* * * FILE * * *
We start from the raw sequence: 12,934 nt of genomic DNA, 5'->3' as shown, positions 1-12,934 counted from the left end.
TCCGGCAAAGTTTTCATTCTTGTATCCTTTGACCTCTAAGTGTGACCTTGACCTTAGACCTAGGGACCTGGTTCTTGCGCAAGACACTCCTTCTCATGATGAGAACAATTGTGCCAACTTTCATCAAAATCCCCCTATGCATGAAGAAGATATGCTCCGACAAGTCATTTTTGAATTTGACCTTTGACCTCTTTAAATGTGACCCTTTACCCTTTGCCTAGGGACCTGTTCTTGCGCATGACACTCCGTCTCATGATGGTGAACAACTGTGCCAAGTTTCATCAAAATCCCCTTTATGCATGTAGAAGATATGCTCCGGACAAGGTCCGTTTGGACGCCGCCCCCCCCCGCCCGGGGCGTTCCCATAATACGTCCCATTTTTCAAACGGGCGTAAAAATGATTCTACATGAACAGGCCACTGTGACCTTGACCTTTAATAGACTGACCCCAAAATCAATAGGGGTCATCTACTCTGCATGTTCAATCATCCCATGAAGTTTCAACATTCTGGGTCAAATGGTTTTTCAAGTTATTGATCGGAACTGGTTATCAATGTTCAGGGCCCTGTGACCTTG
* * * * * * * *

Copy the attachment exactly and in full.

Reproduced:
We start from the raw sequence: 12,934 nt of genomic DNA, 5'->3' as shown, positions 1-12,934 counted from the left end.
TCCGGCAAAGTTTTCATTCTTGTATCCTTTGACCTCTAAGTGTGACCTTGACCTTAGACCTAGGGACCTGGTTCTTGCGCAAGACACTCCTTCTCATGATGAGAACAATTGTGCCAACTTTCATCAAAATCCCCCTATGCATGAAGAAGATATGCTCCGACAAGTCATTTTTGAATTTGACCTTTGACCTCTTTAAATGTGACCCTTTACCCTTTGCCTAGGGACCTGTTCTTGCGCATGACACTCCGTCTCATGATGGTGAACAACTGTGCCAAGTTTCATCAAAATCCCCTTTATGCATGTAGAAGATATGCTCCGGACAAGGTCCGTTTGGACGCCGCCCCCCCCCGCCCGGGGCGTTCCCATAATACGTCCCATTTTTCAAACGGGCGTAAAAATGATTCTACATGAACAGGCCACTGTGACCTTGACCTTTAATAGACTGACCCCAAAATCAATAGGGGTCATCTACTCTGCATGTTCAATCATCCCATGAAGTTTCAACATTCTGGGTCAAATGGTTTTTCAAGTTATTGATCGGAACTGGTTATCAATGTTCAGGGCCCTGTGACCTTG